Tuesday, August 31, 2010

The Small Press Part One: The Varieties and the Responsibilities

In our discussion of small presses and literary magazines, I think it is appropriate to discuss a few of the varieties. There are as many flavors of small presses and magazines as there are people and organizations.

Literature in the larger circulations have a big impact. Consider this: J.D. Salinger got his start in Harper's Magazine and The New Yorker, the last time Kurt Vonnegut Jr. appeared in Playboy was early 2008, shortly after he died, and let us not forget Ray Bradbury's “The Fireman” which later became Fahrenheit 451 also appeared in Playboy. Harper's, The New Yorker, and Playboy are huge publications. They have money, they have advertisers, they have great content. Playboy even has girls. The point being, these are not small presses, nor are they strictly literary magazines. They are widely distributed, widely read and highly recognizable publications. And, I think they're all great. As we begin our discussion, we first need to set a few parameters. These magazines, which we are all familiar with, are now our definition of the large press. These publications need to drive business in order to survive. Their advertisers as well as their distribution network need the sales of units and subscriptions to keep going. Thankfully so, right? Can you imagine The New Yorker without ads? Each issue would cost $1,000.

The next type of magazine up for discussion is that of the academic journal. There are journals to cover everything from the old stuff archeologists dig up to the latest advancements in medicine. But since it's literature and writing we discuss here, let's focus on the literary journal. The academic journal is not independent at all. Although the staff of one of these journals may be free thinking and independently minded, these journals are ultimately the property of an educational institution. There are pitfalls to both readers and writers of these types of journals. Their main purpose is as a tool to teach students how to become magazine editors, whether it's content, layout or graphics. A reader of an academic journal only needs to read a few issues to see how the culture of that staff changes with each class, each editor in chief or each managing faculty member. For writers, a college or university journal can be a tough sale. There are normal concerns of representing good writers, and there are concerns of content left up to the institution's discretion. And above all else these journals are not for profit and ultimately they are for the experience of student editors and staff.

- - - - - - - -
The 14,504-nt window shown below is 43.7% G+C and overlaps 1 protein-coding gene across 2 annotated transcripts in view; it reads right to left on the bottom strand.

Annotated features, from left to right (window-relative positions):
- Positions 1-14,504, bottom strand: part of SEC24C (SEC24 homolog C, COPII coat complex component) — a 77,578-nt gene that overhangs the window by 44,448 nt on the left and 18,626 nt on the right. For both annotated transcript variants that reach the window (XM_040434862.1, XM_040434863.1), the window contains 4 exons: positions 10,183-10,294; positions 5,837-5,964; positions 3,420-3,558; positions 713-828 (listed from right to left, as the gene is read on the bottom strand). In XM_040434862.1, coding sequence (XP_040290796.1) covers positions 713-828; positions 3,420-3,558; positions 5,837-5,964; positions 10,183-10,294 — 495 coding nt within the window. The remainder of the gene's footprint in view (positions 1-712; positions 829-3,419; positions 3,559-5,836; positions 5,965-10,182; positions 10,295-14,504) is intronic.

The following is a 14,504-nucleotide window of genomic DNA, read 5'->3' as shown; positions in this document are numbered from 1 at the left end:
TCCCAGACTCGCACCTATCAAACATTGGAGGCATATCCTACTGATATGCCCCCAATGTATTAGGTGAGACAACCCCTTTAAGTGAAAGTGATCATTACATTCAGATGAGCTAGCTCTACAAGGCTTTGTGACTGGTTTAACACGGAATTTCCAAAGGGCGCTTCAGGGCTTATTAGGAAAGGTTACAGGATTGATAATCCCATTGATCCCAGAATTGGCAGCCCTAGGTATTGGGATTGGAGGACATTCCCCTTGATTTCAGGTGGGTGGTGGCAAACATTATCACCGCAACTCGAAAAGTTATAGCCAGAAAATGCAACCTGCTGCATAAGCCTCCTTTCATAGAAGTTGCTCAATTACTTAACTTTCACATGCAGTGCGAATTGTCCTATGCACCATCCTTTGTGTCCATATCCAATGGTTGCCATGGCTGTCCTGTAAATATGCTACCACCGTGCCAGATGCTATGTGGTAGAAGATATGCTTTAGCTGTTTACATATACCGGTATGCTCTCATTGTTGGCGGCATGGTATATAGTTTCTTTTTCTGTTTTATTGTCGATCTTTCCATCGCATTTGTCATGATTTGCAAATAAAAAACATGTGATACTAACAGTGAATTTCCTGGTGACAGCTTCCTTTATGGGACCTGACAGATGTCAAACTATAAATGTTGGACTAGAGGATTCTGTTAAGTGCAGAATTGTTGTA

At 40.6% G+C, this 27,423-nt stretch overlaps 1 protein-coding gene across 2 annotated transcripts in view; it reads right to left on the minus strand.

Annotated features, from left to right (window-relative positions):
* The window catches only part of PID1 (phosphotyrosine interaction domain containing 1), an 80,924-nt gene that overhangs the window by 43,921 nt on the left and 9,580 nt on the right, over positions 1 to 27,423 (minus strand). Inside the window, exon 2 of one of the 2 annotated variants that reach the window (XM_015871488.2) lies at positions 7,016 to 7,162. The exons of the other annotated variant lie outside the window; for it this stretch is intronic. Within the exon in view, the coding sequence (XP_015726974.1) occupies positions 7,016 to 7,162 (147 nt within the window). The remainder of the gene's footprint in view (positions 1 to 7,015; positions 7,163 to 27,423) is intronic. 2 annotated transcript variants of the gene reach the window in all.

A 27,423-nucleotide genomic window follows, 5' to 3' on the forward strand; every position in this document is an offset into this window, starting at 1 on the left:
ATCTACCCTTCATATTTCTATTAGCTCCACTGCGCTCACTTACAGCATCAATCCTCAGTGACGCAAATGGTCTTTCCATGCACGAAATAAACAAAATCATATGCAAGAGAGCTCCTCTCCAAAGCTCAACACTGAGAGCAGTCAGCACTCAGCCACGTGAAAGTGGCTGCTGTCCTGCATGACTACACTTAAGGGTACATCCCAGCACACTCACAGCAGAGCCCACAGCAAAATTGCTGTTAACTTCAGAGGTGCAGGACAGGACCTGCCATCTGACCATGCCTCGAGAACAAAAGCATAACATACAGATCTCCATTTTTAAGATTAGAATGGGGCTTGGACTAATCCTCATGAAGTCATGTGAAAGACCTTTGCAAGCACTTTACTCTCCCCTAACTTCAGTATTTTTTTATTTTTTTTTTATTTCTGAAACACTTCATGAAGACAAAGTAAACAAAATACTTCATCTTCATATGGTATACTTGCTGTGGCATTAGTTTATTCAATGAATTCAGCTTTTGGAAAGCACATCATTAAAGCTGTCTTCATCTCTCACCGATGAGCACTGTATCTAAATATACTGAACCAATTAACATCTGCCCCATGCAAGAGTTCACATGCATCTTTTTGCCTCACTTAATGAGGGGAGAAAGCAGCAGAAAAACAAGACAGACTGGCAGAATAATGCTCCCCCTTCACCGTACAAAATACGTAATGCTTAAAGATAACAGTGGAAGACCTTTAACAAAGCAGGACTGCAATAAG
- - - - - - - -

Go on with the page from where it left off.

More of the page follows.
Before we get too far away it, I must say, I love college and university journals. I love them mostly because of they content and the layout which has such a youthful sensibility.

It is absurd to compare something like The New Yorker with an undergraduate school magazine, like say mine, The Metroshpere. They are both great publications, and they both have a niche. Most of all, they are press in America.